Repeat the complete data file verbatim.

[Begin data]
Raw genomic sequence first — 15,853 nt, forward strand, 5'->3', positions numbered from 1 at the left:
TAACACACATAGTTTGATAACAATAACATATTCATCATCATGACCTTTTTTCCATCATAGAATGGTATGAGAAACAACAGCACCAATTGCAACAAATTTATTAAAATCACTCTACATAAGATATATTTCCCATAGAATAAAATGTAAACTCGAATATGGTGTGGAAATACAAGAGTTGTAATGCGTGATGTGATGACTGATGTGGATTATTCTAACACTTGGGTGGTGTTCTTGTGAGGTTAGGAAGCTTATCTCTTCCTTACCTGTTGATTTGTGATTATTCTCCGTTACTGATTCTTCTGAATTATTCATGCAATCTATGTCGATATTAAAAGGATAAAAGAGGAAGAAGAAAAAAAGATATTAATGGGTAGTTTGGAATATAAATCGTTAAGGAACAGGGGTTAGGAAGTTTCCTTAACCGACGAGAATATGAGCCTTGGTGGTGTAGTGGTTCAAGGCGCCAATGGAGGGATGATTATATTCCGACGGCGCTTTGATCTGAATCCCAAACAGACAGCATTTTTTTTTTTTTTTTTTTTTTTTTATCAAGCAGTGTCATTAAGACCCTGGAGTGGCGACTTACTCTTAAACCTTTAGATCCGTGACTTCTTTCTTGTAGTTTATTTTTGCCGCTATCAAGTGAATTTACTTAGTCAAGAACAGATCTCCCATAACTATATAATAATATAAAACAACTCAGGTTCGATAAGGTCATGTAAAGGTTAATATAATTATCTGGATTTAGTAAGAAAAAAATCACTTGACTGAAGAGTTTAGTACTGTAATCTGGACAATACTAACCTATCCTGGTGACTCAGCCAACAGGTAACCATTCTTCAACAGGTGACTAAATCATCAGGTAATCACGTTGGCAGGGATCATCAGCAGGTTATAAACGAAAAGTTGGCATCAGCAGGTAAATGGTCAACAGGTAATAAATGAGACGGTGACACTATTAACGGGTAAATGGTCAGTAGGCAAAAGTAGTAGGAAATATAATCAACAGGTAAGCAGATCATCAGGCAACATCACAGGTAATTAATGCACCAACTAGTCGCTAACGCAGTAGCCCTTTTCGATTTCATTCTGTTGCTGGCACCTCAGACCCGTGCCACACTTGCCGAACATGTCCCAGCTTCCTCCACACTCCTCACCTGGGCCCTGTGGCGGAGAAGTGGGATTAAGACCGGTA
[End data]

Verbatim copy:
Raw genomic sequence first — 15,853 nt, forward strand, 5'->3', positions numbered from 1 at the left:
TAACACACATAGTTTGATAACAATAACATATTCATCATCATGACCTTTTTTCCATCATAGAATGGTATGAGAAACAACAGCACCAATTGCAACAAATTTATTAAAATCACTCTACATAAGATATATTTCCCATAGAATAAAATGTAAACTCGAATATGGTGTGGAAATACAAGAGTTGTAATGCGTGATGTGATGACTGATGTGGATTATTCTAACACTTGGGTGGTGTTCTTGTGAGGTTAGGAAGCTTATCTCTTCCTTACCTGTTGATTTGTGATTATTCTCCGTTACTGATTCTTCTGAATTATTCATGCAATCTATGTCGATATTAAAAGGATAAAAGAGGAAGAAGAAAAAAAGATATTAATGGGTAGTTTGGAATATAAATCGTTAAGGAACAGGGGTTAGGAAGTTTCCTTAACCGACGAGAATATGAGCCTTGGTGGTGTAGTGGTTCAAGGCGCCAATGGAGGGATGATTATATTCCGACGGCGCTTTGATCTGAATCCCAAACAGACAGCATTTTTTTTTTTTTTTTTTTTTTTTTATCAAGCAGTGTCATTAAGACCCTGGAGTGGCGACTTACTCTTAAACCTTTAGATCCGTGACTTCTTTCTTGTAGTTTATTTTTGCCGCTATCAAGTGAATTTACTTAGTCAAGAACAGATCTCCCATAACTATATAATAATATAAAACAACTCAGGTTCGATAAGGTCATGTAAAGGTTAATATAATTATCTGGATTTAGTAAGAAAAAAATCACTTGACTGAAGAGTTTAGTACTGTAATCTGGACAATACTAACCTATCCTGGTGACTCAGCCAACAGGTAACCATTCTTCAACAGGTGACTAAATCATCAGGTAATCACGTTGGCAGGGATCATCAGCAGGTTATAAACGAAAAGTTGGCATCAGCAGGTAAATGGTCAACAGGTAATAAATGAGACGGTGACACTATTAACGGGTAAATGGTCAGTAGGCAAAAGTAGTAGGAAATATAATCAACAGGTAAGCAGATCATCAGGCAACATCACAGGTAATTAATGCACCAACTAGTCGCTAACGCAGTAGCCCTTTTCGATTTCATTCTGTTGCTGGCACCTCAGACCCGTGCCACACTTGCCGAACATGTCCCAGCTTCCTCCACACTCCTCACCTGGGCCCTGTGGCGGAGAAGTGGGATTAAGACCGGTA